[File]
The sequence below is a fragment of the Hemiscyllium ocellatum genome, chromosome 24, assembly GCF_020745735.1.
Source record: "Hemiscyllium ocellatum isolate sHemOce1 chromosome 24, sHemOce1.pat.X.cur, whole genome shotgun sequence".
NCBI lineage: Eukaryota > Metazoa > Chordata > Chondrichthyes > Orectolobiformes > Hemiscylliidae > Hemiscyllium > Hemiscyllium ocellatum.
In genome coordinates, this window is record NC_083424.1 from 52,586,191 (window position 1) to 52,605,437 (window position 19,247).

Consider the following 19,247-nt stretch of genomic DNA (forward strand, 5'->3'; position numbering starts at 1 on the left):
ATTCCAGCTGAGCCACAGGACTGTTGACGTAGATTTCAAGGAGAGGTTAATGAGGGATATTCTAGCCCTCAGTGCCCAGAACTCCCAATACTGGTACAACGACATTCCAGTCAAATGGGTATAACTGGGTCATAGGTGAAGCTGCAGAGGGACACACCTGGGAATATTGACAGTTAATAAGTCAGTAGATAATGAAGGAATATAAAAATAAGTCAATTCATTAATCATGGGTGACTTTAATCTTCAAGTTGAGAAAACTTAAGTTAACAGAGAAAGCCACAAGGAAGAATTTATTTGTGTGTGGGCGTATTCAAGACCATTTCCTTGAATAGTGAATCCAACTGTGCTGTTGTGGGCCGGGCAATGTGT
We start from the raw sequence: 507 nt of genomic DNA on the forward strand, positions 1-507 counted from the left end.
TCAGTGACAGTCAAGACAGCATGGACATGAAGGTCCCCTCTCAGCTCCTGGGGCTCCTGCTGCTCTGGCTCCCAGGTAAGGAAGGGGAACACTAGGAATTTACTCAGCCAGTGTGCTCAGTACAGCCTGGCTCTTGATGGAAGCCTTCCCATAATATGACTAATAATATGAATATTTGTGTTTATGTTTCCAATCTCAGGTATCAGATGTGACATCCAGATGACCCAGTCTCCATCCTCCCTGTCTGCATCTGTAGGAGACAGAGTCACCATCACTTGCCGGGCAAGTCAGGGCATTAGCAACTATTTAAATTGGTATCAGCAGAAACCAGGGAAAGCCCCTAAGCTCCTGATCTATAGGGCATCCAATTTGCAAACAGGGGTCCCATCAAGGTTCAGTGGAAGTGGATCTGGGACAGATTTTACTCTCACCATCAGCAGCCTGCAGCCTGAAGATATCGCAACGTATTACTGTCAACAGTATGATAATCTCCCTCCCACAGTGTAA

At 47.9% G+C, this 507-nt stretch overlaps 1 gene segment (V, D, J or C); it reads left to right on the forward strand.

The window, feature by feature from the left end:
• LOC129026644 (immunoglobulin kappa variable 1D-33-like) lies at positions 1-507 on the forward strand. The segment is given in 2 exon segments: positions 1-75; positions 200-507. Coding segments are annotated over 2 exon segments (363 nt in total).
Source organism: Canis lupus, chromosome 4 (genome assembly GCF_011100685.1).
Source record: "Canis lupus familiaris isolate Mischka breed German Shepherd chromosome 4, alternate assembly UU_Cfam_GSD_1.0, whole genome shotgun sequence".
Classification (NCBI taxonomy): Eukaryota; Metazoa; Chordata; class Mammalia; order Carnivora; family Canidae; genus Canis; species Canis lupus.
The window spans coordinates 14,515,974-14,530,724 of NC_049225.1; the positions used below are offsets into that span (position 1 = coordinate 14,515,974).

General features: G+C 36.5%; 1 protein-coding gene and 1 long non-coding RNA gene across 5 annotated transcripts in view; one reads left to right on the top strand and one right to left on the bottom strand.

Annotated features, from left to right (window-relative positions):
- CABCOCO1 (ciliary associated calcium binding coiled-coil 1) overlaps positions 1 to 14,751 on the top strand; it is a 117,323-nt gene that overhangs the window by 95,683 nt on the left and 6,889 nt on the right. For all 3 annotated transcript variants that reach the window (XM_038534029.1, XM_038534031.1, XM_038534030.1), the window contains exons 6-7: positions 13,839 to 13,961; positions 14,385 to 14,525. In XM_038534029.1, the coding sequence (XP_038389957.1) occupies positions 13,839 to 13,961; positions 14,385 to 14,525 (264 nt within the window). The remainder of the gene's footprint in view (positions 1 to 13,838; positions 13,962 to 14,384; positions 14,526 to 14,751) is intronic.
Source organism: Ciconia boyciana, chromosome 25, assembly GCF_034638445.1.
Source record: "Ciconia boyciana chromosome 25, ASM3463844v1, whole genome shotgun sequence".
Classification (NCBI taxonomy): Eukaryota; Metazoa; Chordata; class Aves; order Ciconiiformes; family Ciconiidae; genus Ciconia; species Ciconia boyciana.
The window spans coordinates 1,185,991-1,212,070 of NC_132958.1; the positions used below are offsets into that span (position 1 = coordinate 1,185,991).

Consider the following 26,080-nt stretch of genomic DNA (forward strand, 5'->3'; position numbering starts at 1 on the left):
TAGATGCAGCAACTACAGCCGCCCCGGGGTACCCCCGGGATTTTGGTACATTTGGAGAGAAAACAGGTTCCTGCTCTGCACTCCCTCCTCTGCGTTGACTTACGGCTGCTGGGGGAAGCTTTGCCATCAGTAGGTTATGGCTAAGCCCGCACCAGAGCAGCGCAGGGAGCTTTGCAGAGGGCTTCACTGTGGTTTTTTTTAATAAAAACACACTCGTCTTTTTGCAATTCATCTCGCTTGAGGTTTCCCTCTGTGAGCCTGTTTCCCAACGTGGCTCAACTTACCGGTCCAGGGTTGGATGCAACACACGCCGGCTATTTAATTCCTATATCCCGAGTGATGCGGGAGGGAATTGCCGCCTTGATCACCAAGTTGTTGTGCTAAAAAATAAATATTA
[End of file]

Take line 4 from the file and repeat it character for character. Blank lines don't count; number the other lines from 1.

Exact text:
In genome coordinates, this window is record NC_083424.1 from 52,586,191 (window position 1) to 52,605,437 (window position 19,247).